One Step Forward, One Step Back: Israelis Ponder Egypt’s Puzzling Role
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One Step Forward, One Step Back: Israelis Ponder Egypt’s Puzzling Role

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Israeli leaders were heartened when, in late December, Egypt’s foreign minister announced that he would come to Jerusalem for talks on promoting Israeli-Palestinian peace.

At the same time, however, Egyptian President Hosni Mubarak was moving in Cairo to galvanize international pressure on Israel to dismantle the nuclear weapons it is presumed to possess.

These seemingly contradictory thrusts in Egyptian policy highlight the deep ambivalence that has characterized Egypt’s attitude to Israel since the two countries made peace in 1979.

On the one hand, Egypt has been keen to encourage other Arab countries and the Palestinians to follow its lead in making peace with Israel — partly to prove that it was right in pioneering accommodation with the Jewish state, partly to reinforce its position as a major power broker in the Middle East, and partly to satisfy Washington.

Some believe that Egypt still is undecided about whether it really wants peace with Israel. Others believe Egypt simply sees Israel as a major rival for regional hegemony.

In either case, while seeking a wider, regional rapprochement, Egypt also strives to weaken Israel and keep it isolated.

Egypt therefore makes peace overtures but keeps Israel at arm’s length. It fashions a model of “cold peace” — some might call it a war everywhere but on the battlefield — and implies that other Arab countries should adopt it. It carries out war games in which Israel is the named enemy, presses every possible button to pressure Israel to dismantle its nuclear stockpile and often leads the diplomatic charge against Israel in international forums.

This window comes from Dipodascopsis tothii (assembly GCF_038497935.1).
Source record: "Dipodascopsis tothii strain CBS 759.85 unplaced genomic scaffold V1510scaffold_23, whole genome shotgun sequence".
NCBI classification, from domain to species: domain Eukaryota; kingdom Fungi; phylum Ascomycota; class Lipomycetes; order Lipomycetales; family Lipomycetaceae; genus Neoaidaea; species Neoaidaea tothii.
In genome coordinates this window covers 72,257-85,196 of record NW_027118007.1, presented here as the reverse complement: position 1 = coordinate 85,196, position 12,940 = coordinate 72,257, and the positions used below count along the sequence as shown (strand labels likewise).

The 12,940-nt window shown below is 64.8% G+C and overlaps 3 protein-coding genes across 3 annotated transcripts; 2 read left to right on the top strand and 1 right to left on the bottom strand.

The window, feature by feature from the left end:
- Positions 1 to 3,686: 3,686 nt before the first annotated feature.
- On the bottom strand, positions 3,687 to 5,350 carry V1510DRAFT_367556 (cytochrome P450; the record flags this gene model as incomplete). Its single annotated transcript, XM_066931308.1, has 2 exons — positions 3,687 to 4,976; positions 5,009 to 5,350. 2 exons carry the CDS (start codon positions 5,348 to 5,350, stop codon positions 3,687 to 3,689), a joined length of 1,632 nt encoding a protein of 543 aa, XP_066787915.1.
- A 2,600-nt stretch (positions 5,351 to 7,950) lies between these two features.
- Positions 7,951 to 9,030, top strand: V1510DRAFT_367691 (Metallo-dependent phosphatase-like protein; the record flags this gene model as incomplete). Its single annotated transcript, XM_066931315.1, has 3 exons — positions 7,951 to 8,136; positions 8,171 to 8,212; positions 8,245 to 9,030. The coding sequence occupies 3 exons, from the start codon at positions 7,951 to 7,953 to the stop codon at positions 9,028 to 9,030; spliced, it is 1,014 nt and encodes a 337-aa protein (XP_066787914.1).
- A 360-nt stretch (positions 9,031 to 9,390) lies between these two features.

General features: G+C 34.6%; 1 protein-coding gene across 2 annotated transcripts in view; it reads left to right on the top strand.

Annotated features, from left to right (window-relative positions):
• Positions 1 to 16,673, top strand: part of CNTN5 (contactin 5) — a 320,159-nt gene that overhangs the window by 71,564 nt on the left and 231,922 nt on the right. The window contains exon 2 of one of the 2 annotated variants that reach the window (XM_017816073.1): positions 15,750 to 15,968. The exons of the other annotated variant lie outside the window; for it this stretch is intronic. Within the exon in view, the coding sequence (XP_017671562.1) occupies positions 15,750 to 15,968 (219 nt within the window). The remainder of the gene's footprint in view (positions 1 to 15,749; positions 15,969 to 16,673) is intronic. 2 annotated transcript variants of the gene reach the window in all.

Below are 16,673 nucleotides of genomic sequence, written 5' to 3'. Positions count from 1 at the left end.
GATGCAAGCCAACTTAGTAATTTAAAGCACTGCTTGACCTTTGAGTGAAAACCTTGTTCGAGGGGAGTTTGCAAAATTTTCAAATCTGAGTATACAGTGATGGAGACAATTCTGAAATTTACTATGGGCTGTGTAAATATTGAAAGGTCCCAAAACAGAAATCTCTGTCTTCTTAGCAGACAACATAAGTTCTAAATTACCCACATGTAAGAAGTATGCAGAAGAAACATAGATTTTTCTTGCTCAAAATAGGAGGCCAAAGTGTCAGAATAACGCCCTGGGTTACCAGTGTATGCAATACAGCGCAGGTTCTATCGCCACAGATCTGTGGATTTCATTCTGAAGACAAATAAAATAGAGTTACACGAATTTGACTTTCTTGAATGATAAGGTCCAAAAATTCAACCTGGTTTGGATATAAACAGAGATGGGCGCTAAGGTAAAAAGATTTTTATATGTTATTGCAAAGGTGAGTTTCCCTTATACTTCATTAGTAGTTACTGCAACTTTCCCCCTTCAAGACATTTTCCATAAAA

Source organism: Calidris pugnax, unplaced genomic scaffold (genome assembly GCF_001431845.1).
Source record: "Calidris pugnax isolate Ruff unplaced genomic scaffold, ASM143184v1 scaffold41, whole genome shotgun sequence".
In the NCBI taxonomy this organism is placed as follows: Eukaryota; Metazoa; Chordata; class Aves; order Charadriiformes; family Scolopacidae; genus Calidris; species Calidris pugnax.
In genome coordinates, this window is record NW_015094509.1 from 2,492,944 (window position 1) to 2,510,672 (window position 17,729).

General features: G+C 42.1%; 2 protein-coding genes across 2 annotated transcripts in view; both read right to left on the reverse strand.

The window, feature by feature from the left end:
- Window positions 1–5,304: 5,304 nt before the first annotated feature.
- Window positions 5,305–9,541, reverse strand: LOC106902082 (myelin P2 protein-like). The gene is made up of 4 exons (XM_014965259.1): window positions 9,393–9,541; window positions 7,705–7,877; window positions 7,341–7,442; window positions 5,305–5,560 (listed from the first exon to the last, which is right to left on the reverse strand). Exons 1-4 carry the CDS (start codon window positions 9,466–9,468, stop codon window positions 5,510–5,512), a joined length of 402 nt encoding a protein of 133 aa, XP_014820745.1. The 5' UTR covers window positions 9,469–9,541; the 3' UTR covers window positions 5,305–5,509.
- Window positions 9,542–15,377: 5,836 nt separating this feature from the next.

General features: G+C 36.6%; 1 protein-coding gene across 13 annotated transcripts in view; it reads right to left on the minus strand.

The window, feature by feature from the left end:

For more than 20 years, this ambivalent policy has not changed. Nor, from Egypt’s perspective, should it, since the policy has paid rich dividends.

First and foremost, it paved the way for Egypt to build close relations with the United States, including a huge annual aid package that Egypt has used both to advance domestic goals and to undertake a massive military reconstruction effort over the past two decades.

It also has put Egypt in a position to help other Arabs, such as the Palestinians or Syrians, forge negotiations with Israel.

Egypt has been trying to play the “honest broker” over the past year, searching for ways to stop Israeli-Palestinian violence.

Since the Palestinian intifada was launched in September 2000, Egypt has worried about violent repercussions at home. Radical Islamic groups in Egypt could harness anti-Israeli feeling to attack the Mubarak regime for not doing more to help the Palestinians, conceivably sparking violence directed at the regime itself.